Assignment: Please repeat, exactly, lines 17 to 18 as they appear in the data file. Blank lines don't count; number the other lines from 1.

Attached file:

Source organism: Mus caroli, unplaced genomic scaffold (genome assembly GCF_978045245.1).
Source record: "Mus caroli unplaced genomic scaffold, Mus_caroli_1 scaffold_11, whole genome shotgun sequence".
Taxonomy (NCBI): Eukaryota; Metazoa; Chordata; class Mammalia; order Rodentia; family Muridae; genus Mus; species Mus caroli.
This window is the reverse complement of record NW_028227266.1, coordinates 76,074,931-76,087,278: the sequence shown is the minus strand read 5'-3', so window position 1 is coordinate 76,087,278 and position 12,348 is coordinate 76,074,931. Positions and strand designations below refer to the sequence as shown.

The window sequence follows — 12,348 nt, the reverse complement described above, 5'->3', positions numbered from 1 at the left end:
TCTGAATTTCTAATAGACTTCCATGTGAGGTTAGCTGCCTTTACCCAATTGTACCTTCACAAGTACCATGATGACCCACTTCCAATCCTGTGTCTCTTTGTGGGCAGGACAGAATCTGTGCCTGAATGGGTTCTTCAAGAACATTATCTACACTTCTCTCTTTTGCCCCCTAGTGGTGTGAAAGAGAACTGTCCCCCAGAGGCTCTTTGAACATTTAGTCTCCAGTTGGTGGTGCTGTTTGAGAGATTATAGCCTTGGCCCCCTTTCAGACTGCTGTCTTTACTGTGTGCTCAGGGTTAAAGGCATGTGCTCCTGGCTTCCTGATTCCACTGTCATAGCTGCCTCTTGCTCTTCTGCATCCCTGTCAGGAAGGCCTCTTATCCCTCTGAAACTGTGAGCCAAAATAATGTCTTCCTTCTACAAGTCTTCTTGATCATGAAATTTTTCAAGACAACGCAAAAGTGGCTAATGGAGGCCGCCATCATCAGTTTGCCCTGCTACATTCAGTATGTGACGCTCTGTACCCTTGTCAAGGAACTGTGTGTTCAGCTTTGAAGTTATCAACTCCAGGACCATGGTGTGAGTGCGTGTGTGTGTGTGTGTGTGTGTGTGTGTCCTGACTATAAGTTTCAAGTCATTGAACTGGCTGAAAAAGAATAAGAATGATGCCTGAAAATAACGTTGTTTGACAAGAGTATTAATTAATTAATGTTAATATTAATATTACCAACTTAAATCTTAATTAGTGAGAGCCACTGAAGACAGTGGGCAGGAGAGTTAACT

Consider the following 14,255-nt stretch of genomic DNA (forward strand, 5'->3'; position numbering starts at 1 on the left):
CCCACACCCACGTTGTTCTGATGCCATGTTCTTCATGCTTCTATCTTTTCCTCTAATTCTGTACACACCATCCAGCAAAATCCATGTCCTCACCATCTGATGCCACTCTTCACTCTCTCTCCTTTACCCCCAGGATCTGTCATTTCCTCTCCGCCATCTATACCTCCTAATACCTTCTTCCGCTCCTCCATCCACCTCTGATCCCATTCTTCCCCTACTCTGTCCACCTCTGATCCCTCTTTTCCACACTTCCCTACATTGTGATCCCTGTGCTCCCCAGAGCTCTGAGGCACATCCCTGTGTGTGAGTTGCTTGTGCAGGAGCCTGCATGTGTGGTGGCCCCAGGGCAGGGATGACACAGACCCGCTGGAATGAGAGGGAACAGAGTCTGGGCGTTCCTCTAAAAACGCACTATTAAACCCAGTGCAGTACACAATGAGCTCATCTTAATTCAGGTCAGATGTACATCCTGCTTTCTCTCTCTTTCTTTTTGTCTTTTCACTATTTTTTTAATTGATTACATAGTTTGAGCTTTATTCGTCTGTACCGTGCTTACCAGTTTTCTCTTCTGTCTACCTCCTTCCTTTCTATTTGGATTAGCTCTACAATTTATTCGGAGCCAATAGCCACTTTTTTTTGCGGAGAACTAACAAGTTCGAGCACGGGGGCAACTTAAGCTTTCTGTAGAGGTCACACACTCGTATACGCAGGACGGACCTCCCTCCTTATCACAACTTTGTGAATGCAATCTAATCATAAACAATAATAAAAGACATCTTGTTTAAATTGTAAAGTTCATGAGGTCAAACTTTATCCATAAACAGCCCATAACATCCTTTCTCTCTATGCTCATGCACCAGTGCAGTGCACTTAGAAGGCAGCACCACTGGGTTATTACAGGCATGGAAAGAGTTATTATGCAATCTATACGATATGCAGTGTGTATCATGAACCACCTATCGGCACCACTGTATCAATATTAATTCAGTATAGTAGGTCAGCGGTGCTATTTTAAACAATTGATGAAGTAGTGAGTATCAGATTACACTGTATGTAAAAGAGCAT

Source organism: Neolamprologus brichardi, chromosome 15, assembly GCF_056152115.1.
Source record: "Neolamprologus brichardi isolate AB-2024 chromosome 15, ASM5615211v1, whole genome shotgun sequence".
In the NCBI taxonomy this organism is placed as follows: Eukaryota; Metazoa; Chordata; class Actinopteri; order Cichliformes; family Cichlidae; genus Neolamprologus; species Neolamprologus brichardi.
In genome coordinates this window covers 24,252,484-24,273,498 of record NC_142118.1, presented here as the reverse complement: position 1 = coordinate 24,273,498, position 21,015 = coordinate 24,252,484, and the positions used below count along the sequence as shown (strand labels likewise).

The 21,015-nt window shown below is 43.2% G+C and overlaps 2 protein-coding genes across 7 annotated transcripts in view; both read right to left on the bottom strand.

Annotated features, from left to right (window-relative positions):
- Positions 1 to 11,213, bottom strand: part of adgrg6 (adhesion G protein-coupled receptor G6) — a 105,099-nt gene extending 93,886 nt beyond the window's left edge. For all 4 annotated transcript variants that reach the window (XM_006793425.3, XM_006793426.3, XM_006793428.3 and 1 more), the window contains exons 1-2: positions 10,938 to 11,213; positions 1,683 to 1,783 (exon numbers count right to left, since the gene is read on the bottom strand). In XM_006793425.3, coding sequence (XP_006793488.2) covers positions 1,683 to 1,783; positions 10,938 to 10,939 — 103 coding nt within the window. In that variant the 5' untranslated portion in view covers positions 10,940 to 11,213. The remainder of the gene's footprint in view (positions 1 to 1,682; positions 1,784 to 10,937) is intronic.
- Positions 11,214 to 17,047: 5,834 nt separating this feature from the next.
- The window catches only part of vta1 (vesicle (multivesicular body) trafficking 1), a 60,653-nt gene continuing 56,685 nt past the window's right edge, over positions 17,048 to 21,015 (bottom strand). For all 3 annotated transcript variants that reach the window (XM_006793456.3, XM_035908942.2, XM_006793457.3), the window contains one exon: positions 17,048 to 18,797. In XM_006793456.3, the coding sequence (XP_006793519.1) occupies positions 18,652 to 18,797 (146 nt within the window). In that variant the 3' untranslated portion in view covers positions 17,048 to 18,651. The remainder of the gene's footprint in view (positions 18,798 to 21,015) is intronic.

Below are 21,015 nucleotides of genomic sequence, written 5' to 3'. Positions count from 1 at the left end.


- The window catches only part of vta1 (vesicle (multivesicular body) trafficking 1), a 60,653-nt gene continuing 56,685 nt past the window's right edge, over positions 17,048 to 21,015 (bottom strand). For all 3 annotated transcript variants that reach the window (XM_006793456.3, XM_035908942.2, XM_006793457.3), the window contains one exon: positions 17,048 to 18,797. In XM_006793456.3, the coding sequence (XP_006793519.1) occupies positions 18,652 to 18,797 (146 nt within the window). In that variant the 3' untranslated portion in view covers positions 17,048 to 18,651. The remainder of the gene's footprint in view (positions 18,798 to 21,015) is intronic.

Below are 21,015 nucleotides of genomic sequence, written 5' to 3'. Positions count from 1 at the left end.